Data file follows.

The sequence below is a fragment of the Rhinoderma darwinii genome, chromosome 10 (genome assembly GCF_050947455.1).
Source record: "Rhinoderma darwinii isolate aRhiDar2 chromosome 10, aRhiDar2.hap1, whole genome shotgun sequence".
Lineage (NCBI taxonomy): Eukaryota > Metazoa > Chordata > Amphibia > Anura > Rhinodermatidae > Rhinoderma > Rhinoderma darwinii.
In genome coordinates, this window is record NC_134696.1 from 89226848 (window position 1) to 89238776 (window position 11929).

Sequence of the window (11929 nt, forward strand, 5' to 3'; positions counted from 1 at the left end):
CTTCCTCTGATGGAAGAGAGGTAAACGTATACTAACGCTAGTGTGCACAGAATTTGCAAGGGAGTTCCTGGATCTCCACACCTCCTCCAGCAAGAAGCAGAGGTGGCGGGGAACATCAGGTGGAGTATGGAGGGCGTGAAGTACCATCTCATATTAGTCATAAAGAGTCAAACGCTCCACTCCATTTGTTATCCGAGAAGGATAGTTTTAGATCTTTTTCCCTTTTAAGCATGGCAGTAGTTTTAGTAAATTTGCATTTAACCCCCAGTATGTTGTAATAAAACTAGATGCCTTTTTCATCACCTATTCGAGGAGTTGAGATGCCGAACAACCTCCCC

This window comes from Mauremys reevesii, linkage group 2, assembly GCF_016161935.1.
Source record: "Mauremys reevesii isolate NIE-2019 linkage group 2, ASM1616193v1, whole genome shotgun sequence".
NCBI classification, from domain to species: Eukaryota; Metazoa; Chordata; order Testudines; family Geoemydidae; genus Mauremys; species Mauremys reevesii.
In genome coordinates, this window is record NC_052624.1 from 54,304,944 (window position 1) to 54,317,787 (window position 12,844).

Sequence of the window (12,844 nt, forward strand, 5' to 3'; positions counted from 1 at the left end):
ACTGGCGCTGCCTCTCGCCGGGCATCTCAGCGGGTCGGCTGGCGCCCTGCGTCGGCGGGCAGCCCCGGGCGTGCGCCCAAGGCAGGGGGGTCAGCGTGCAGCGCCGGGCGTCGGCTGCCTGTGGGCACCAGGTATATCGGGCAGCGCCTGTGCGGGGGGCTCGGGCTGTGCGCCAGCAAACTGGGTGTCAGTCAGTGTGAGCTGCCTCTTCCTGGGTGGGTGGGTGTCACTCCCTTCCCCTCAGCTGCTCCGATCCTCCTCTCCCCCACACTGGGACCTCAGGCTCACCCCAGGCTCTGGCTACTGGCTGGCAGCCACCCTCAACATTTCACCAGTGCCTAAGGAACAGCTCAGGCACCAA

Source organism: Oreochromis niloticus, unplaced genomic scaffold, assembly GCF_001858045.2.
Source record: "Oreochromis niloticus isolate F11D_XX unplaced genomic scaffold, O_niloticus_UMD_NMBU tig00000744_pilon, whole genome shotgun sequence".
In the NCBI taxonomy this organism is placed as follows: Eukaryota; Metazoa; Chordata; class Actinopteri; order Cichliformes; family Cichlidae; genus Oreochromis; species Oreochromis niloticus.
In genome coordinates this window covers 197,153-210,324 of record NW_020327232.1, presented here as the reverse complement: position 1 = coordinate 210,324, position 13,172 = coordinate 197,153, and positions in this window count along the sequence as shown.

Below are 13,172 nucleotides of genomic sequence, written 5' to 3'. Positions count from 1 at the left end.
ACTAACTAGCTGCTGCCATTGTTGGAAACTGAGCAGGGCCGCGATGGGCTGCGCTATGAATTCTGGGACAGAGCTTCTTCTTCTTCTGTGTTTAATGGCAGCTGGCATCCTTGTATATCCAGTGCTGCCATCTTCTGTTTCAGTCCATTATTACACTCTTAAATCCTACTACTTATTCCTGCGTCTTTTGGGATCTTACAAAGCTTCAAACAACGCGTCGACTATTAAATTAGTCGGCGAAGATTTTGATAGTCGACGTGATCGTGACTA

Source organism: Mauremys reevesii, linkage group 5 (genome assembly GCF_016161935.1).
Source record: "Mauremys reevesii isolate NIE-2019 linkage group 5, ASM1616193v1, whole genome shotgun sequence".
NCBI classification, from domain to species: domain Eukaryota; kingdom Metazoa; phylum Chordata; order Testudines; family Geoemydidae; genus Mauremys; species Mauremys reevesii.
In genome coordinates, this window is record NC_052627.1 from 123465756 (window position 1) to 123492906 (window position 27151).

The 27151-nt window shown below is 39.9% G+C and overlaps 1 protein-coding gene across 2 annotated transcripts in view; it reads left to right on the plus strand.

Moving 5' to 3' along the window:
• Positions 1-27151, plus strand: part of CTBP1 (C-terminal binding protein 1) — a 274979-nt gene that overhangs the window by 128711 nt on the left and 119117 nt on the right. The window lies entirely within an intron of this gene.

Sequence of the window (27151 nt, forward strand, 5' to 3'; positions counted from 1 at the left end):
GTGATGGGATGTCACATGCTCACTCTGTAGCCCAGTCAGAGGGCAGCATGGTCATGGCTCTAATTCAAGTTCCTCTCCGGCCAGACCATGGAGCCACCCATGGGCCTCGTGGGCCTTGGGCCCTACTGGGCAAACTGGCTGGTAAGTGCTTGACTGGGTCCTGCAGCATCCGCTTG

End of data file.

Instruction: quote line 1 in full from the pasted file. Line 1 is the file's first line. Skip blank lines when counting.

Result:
The sequence below is a fragment of the Rhinoderma darwinii genome, chromosome 10 (genome assembly GCF_050947455.1).